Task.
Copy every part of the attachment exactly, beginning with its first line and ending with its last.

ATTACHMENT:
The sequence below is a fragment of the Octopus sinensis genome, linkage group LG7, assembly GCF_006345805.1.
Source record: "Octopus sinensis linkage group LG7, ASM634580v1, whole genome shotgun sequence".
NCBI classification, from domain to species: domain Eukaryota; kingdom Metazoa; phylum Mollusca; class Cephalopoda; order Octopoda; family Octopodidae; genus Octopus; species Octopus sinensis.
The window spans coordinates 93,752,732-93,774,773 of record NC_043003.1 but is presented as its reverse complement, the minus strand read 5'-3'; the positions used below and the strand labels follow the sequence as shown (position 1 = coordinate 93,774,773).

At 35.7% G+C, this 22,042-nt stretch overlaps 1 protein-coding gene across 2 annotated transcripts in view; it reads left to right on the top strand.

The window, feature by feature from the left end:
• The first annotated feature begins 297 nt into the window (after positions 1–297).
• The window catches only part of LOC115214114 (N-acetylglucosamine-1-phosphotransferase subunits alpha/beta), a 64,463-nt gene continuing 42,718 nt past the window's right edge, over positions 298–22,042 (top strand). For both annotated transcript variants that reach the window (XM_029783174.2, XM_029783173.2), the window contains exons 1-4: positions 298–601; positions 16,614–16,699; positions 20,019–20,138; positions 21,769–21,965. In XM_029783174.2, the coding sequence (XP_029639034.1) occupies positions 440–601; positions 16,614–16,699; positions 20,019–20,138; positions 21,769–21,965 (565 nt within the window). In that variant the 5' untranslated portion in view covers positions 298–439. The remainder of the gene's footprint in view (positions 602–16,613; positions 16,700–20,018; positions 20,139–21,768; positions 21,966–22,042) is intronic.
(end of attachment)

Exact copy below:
The sequence below is a fragment of the Octopus sinensis genome, linkage group LG7, assembly GCF_006345805.1.
Source record: "Octopus sinensis linkage group LG7, ASM634580v1, whole genome shotgun sequence".
NCBI classification, from domain to species: domain Eukaryota; kingdom Metazoa; phylum Mollusca; class Cephalopoda; order Octopoda; family Octopodidae; genus Octopus; species Octopus sinensis.
The window spans coordinates 93,752,732-93,774,773 of record NC_043003.1 but is presented as its reverse complement, the minus strand read 5'-3'; the positions used below and the strand labels follow the sequence as shown (position 1 = coordinate 93,774,773).

At 35.7% G+C, this 22,042-nt stretch overlaps 1 protein-coding gene across 2 annotated transcripts in view; it reads left to right on the top strand.

The window, feature by feature from the left end:
• The first annotated feature begins 297 nt into the window (after positions 1–297).
• The window catches only part of LOC115214114 (N-acetylglucosamine-1-phosphotransferase subunits alpha/beta), a 64,463-nt gene continuing 42,718 nt past the window's right edge, over positions 298–22,042 (top strand). For both annotated transcript variants that reach the window (XM_029783174.2, XM_029783173.2), the window contains exons 1-4: positions 298–601; positions 16,614–16,699; positions 20,019–20,138; positions 21,769–21,965. In XM_029783174.2, the coding sequence (XP_029639034.1) occupies positions 440–601; positions 16,614–16,699; positions 20,019–20,138; positions 21,769–21,965 (565 nt within the window). In that variant the 5' untranslated portion in view covers positions 298–439. The remainder of the gene's footprint in view (positions 602–16,613; positions 16,700–20,018; positions 20,139–21,768; positions 21,966–22,042) is intronic.